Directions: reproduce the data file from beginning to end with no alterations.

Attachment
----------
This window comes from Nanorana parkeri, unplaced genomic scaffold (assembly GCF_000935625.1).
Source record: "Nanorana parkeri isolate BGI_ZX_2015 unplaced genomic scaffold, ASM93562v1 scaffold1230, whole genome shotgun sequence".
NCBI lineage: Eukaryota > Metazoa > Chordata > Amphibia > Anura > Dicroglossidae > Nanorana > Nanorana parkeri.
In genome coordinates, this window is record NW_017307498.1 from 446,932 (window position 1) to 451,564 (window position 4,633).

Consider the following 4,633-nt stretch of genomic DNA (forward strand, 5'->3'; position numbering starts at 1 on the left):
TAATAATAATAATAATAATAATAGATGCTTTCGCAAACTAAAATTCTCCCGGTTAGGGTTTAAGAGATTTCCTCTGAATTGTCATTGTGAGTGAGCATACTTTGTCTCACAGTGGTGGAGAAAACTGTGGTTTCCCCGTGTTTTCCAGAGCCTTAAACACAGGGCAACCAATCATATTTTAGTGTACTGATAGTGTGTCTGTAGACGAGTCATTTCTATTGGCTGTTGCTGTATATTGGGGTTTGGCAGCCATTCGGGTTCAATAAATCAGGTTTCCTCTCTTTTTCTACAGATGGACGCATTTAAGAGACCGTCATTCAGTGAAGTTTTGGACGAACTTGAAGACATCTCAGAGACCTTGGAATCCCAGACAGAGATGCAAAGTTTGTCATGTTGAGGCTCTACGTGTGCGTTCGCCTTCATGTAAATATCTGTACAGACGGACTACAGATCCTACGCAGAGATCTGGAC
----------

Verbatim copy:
This window comes from Nanorana parkeri, unplaced genomic scaffold (assembly GCF_000935625.1).
Source record: "Nanorana parkeri isolate BGI_ZX_2015 unplaced genomic scaffold, ASM93562v1 scaffold1230, whole genome shotgun sequence".
NCBI lineage: Eukaryota > Metazoa > Chordata > Amphibia > Anura > Dicroglossidae > Nanorana > Nanorana parkeri.
In genome coordinates, this window is record NW_017307498.1 from 446,932 (window position 1) to 451,564 (window position 4,633).

Consider the following 4,633-nt stretch of genomic DNA (forward strand, 5'->3'; position numbering starts at 1 on the left):
TAATAATAATAATAATAATAATAGATGCTTTCGCAAACTAAAATTCTCCCGGTTAGGGTTTAAGAGATTTCCTCTGAATTGTCATTGTGAGTGAGCATACTTTGTCTCACAGTGGTGGAGAAAACTGTGGTTTCCCCGTGTTTTCCAGAGCCTTAAACACAGGGCAACCAATCATATTTTAGTGTACTGATAGTGTGTCTGTAGACGAGTCATTTCTATTGGCTGTTGCTGTATATTGGGGTTTGGCAGCCATTCGGGTTCAATAAATCAGGTTTCCTCTCTTTTTCTACAGATGGACGCATTTAAGAGACCGTCATTCAGTGAAGTTTTGGACGAACTTGAAGACATCTCAGAGACCTTGGAATCCCAGACAGAGATGCAAAGTTTGTCATGTTGAGGCTCTACGTGTGCGTTCGCCTTCATGTAAATATCTGTACAGACGGACTACAGATCCTACGCAGAGATCTGGAC